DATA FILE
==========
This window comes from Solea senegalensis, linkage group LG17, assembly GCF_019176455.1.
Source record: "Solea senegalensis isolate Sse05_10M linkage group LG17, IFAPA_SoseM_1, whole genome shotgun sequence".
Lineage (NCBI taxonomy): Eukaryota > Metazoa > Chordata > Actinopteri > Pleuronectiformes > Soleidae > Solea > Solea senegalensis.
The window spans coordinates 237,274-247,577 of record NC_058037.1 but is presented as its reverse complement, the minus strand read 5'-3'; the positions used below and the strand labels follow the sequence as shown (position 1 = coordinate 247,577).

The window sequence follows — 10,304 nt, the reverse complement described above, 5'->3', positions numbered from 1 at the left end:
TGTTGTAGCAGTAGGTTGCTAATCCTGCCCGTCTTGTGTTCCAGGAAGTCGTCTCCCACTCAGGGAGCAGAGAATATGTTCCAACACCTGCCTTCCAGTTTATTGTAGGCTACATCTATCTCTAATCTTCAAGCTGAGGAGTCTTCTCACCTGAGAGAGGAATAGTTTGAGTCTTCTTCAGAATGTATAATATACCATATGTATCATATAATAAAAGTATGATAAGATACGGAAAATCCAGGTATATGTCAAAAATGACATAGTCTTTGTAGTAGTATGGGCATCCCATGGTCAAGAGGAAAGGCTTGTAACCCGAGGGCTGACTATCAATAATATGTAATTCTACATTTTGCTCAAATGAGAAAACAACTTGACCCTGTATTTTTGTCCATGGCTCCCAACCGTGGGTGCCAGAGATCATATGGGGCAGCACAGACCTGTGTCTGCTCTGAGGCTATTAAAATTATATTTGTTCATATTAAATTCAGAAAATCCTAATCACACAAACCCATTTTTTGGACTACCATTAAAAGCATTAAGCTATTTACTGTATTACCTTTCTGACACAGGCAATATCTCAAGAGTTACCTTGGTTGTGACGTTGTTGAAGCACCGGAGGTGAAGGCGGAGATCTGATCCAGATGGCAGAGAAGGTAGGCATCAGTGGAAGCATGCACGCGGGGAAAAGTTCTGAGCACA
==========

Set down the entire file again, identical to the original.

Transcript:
This window comes from Solea senegalensis, linkage group LG17, assembly GCF_019176455.1.
Source record: "Solea senegalensis isolate Sse05_10M linkage group LG17, IFAPA_SoseM_1, whole genome shotgun sequence".
Lineage (NCBI taxonomy): Eukaryota > Metazoa > Chordata > Actinopteri > Pleuronectiformes > Soleidae > Solea > Solea senegalensis.
The window spans coordinates 237,274-247,577 of record NC_058037.1 but is presented as its reverse complement, the minus strand read 5'-3'; the positions used below and the strand labels follow the sequence as shown (position 1 = coordinate 247,577).

The window sequence follows — 10,304 nt, the reverse complement described above, 5'->3', positions numbered from 1 at the left end:
TGTTGTAGCAGTAGGTTGCTAATCCTGCCCGTCTTGTGTTCCAGGAAGTCGTCTCCCACTCAGGGAGCAGAGAATATGTTCCAACACCTGCCTTCCAGTTTATTGTAGGCTACATCTATCTCTAATCTTCAAGCTGAGGAGTCTTCTCACCTGAGAGAGGAATAGTTTGAGTCTTCTTCAGAATGTATAATATACCATATGTATCATATAATAAAAGTATGATAAGATACGGAAAATCCAGGTATATGTCAAAAATGACATAGTCTTTGTAGTAGTATGGGCATCCCATGGTCAAGAGGAAAGGCTTGTAACCCGAGGGCTGACTATCAATAATATGTAATTCTACATTTTGCTCAAATGAGAAAACAACTTGACCCTGTATTTTTGTCCATGGCTCCCAACCGTGGGTGCCAGAGATCATATGGGGCAGCACAGACCTGTGTCTGCTCTGAGGCTATTAAAATTATATTTGTTCATATTAAATTCAGAAAATCCTAATCACACAAACCCATTTTTTGGACTACCATTAAAAGCATTAAGCTATTTACTGTATTACCTTTCTGACACAGGCAATATCTCAAGAGTTACCTTGGTTGTGACGTTGTTGAAGCACCGGAGGTGAAGGCGGAGATCTGATCCAGATGGCAGAGAAGGTAGGCATCAGTGGAAGCATGCACGCGGGGAAAAGTTCTGAGCACA